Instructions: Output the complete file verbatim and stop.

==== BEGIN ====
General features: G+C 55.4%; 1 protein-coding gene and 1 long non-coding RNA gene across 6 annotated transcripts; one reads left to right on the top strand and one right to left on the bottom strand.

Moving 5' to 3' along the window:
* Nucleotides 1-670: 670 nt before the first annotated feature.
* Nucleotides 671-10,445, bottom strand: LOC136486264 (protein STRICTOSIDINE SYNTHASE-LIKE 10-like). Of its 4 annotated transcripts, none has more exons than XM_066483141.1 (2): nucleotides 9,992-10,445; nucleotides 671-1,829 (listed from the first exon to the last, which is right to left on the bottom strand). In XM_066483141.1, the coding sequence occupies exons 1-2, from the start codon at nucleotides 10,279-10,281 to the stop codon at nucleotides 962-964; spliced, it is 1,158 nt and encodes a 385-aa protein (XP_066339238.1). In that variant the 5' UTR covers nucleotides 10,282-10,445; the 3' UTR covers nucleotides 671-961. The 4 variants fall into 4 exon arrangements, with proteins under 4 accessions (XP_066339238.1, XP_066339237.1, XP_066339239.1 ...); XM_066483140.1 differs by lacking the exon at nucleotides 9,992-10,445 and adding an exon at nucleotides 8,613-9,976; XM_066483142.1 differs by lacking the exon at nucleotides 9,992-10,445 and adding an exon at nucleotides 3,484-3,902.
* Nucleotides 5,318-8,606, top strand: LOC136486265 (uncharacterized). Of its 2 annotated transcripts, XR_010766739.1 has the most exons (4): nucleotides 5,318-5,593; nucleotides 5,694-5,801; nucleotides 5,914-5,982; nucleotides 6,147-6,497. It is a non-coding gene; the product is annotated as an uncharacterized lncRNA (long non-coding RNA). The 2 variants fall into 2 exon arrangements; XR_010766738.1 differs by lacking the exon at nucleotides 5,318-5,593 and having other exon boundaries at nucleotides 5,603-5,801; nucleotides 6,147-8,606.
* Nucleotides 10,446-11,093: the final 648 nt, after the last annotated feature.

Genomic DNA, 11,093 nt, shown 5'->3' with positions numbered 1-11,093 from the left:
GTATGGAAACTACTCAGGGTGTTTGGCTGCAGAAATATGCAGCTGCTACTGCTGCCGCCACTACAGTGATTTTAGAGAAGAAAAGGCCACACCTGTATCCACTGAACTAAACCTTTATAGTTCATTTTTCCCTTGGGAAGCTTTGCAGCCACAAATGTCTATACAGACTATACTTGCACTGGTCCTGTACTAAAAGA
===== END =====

General features: G+C 55.4%; 1 protein-coding gene and 1 long non-coding RNA gene across 6 annotated transcripts; one reads left to right on the top strand and one right to left on the bottom strand.

Moving 5' to 3' along the window:
* Nucleotides 1-670: 670 nt before the first annotated feature.
* Nucleotides 671-10,445, bottom strand: LOC136486264 (protein STRICTOSIDINE SYNTHASE-LIKE 10-like). Of its 4 annotated transcripts, none has more exons than XM_066483141.1 (2): nucleotides 9,992-10,445; nucleotides 671-1,829 (listed from the first exon to the last, which is right to left on the bottom strand). In XM_066483141.1, the coding sequence occupies exons 1-2, from the start codon at nucleotides 10,279-10,281 to the stop codon at nucleotides 962-964; spliced, it is 1,158 nt and encodes a 385-aa protein (XP_066339238.1). In that variant the 5' UTR covers nucleotides 10,282-10,445; the 3' UTR covers nucleotides 671-961. The 4 variants fall into 4 exon arrangements, with proteins under 4 accessions (XP_066339238.1, XP_066339237.1, XP_066339239.1 ...); XM_066483140.1 differs by lacking the exon at nucleotides 9,992-10,445 and adding an exon at nucleotides 8,613-9,976; XM_066483142.1 differs by lacking the exon at nucleotides 9,992-10,445 and adding an exon at nucleotides 3,484-3,902.
* Nucleotides 5,318-8,606, top strand: LOC136486265 (uncharacterized). Of its 2 annotated transcripts, XR_010766739.1 has the most exons (4): nucleotides 5,318-5,593; nucleotides 5,694-5,801; nucleotides 5,914-5,982; nucleotides 6,147-6,497. It is a non-coding gene; the product is annotated as an uncharacterized lncRNA (long non-coding RNA). The 2 variants fall into 2 exon arrangements; XR_010766738.1 differs by lacking the exon at nucleotides 5,318-5,593 and having other exon boundaries at nucleotides 5,603-5,801; nucleotides 6,147-8,606.
* Nucleotides 10,446-11,093: the final 648 nt, after the last annotated feature.

Genomic DNA, 11,093 nt, shown 5'->3' with positions numbered 1-11,093 from the left:
GTATGGAAACTACTCAGGGTGTTTGGCTGCAGAAATATGCAGCTGCTACTGCTGCCGCCACTACAGTGATTTTAGAGAAGAAAAGGCCACACCTGTATCCACTGAACTAAACCTTTATAGTTCATTTTTCCCTTGGGAAGCTTTGCAGCCACAAATGTCTATACAGACTATACTTGCACTGGTCCTGTACTAAAAGA